8.Ms. Al-Nuaimi (Iraq) said that Act No. 26 (2006), the Nationality Act, placed no particular conditions on Iraqi women’s right to transfer their nationality to their children. The number of persons who had obtained Iraqi nationality under article 3 (a) of the Nationality Act, namely that a person was considered an Iraqi citizen if he or she was born to an Iraqi father or an Iraqi mother, had risen significantly between 2014 and 2019. No applications for nationality had been filed under article 4 of the Act, concerning the right to choose one’s nationality. Pursuant to articles 7 and 11 of the Act, both men and women foreign nationals could apply for Iraqi nationality on the basis of their marriage to an Iraqi national.
9.Children born out of wedlock were duly registered and birth certificates were issued in their mother’s name. Registration documents made no mention of the marital status of a child’s parents.
10.Mr. Al-Atwane (Iraq) said that women played an active role in promoting national reconciliation and peaceful coexistence. Peacebuilding committees, composed entirely of women, sought to promote the principles of reconciliation and coexistence in provinces formerly controlled by ISIL. Women were able to join committees that cooperated with tribal leaders with a view to facilitating the return of internally displaced persons to their home towns. They also participated in peacebuilding activities on a voluntary basis.
11.Ms. Abdullah (Iraq) said that the staff of the Ministry of Foreign Affairs were appointed solely on the basis of merit. Women currently occupied positions at several levels within the Ministry.
12.Mr. Zebari (Iraq) said that 30 per cent of the seats in municipal councils in Kurdistan and in the Parliament of the Kurdistan Region were allocated to women. Women currently occupied the positions of Speaker and Second Deputy Speaker in the regional parliament. A significant number of women had been appointed as judges, prosecutors and assistant prosecutors in the Kurdistan Region.
13.The Chair said that, when discussing women’s representation, the delegation might consider citing the proportion of women who occupied official positions rather than the absolute numbers of women in such positions.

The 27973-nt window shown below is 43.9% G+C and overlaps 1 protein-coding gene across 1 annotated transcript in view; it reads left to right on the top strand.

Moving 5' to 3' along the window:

Articles 10 to 14
14.Ms. Haidar said that the Committee was concerned to note that the proportion of children who dropped out of school was relatively high and that girls were more likely than boys to drop out of school. She wondered what plans were in place to increase the proportion of the State budget allocated to education and whether steps would be taken to combat gender stereotyping in the education system. The Committee would be interested to hear what proportion of the State budget had been allocated to eradicating illiteracy and what measures were being taken to increase literacy rates among women. It would also be grateful to learn what proportion of schools in the State party were privately run and whether the number of private schools was rising because State schools were being shut down.
15.The Committee wished to know whether school curricula would be amended to ensure that children learned about the Committee and the Convention and whether educational curricula were designed to foster respect for human rights, peacebuilding and gender equality among male and female students at all levels of the education system. The Committee would welcome information on any measures taken to ensure that girls and women with disabilities enjoyed access to education, including in areas affected by conflict.
16.Ms. Ameline said that the empowerment of women in Iraq was the key to the country’s successful economic recovery and to building a lasting and stable peace. While she welcomed the various legislative measures taken by the State party to enhance and protect women’s rights, more needed to be done to promote gender equality, particularly in the area of employment. Since gender equality was a prerequisite for the successful achievement of the Sustainable Development Goals, the State party should devise and implement a general, overarching policy to promote equal employment opportunities for men and women in all employment sectors. It should also consider putting an end to informal work and taking measures to ensure that women enjoyed equal access to positions of responsibility in private companies. The high unemployment rate among young women and its negative effects on economic growth were a serious cause for concern and ought to be addressed without delay. The State party should also step up its efforts to ensure the inclusion of women belonging to minority groups in the labour market. It was her understanding that, despite maternity leave entitlements having been recently reviewed, many women in Iraq still struggled to reconcile their work and family life. It would be useful to know whether the impact of the new maternity leave system had been assessed and, if so, what the outcome of that assessment had been. Given that some 20 per cent of the working population was employed in the agricultural sector, and the importance of that sector for ensuring food security in the future, she would be interested to know whether the State party had considered adopting a national policy in that connection.